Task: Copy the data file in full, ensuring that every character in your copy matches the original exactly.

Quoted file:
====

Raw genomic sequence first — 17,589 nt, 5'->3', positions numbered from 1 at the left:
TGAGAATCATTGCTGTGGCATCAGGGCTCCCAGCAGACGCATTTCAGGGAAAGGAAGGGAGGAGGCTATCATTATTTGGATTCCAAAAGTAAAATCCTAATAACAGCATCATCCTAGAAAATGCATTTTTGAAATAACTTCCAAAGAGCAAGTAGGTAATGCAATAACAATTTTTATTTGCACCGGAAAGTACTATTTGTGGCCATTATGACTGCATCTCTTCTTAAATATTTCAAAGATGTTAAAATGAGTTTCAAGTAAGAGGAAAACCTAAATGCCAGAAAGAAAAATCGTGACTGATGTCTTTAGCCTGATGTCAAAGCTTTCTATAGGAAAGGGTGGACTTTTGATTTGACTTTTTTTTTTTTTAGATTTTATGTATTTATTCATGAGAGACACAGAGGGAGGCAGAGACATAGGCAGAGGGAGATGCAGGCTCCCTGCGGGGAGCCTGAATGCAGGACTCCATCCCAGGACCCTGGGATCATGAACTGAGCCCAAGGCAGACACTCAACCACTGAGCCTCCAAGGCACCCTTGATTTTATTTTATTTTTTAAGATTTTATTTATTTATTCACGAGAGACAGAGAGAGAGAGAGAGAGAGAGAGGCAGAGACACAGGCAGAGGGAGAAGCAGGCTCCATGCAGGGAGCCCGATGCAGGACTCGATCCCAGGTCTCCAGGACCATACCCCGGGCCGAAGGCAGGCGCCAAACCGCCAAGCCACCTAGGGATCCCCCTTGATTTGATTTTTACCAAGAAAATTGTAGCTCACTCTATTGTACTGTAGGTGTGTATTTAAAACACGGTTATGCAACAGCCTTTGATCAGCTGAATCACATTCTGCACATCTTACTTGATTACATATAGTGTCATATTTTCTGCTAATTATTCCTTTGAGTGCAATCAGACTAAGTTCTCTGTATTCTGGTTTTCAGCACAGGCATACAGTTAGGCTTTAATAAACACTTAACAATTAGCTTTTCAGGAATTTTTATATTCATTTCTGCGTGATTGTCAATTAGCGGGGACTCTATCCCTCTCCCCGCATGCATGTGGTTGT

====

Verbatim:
Raw genomic sequence first — 17,589 nt, 5'->3', positions numbered from 1 at the left:
TGAGAATCATTGCTGTGGCATCAGGGCTCCCAGCAGACGCATTTCAGGGAAAGGAAGGGAGGAGGCTATCATTATTTGGATTCCAAAAGTAAAATCCTAATAACAGCATCATCCTAGAAAATGCATTTTTGAAATAACTTCCAAAGAGCAAGTAGGTAATGCAATAACAATTTTTATTTGCACCGGAAAGTACTATTTGTGGCCATTATGACTGCATCTCTTCTTAAATATTTCAAAGATGTTAAAATGAGTTTCAAGTAAGAGGAAAACCTAAATGCCAGAAAGAAAAATCGTGACTGATGTCTTTAGCCTGATGTCAAAGCTTTCTATAGGAAAGGGTGGACTTTTGATTTGACTTTTTTTTTTTTTAGATTTTATGTATTTATTCATGAGAGACACAGAGGGAGGCAGAGACATAGGCAGAGGGAGATGCAGGCTCCCTGCGGGGAGCCTGAATGCAGGACTCCATCCCAGGACCCTGGGATCATGAACTGAGCCCAAGGCAGACACTCAACCACTGAGCCTCCAAGGCACCCTTGATTTTATTTTATTTTTTAAGATTTTATTTATTTATTCACGAGAGACAGAGAGAGAGAGAGAGAGAGAGAGGCAGAGACACAGGCAGAGGGAGAAGCAGGCTCCATGCAGGGAGCCCGATGCAGGACTCGATCCCAGGTCTCCAGGACCATACCCCGGGCCGAAGGCAGGCGCCAAACCGCCAAGCCACCTAGGGATCCCCCTTGATTTGATTTTTACCAAGAAAATTGTAGCTCACTCTATTGTACTGTAGGTGTGTATTTAAAACACGGTTATGCAACAGCCTTTGATCAGCTGAATCACATTCTGCACATCTTACTTGATTACATATAGTGTCATATTTTCTGCTAATTATTCCTTTGAGTGCAATCAGACTAAGTTCTCTGTATTCTGGTTTTCAGCACAGGCATACAGTTAGGCTTTAATAAACACTTAACAATTAGCTTTTCAGGAATTTTTATATTCATTTCTGCGTGATTGTCAATTAGCGGGGACTCTATCCCTCTCCCCGCATGCATGTGGTTGT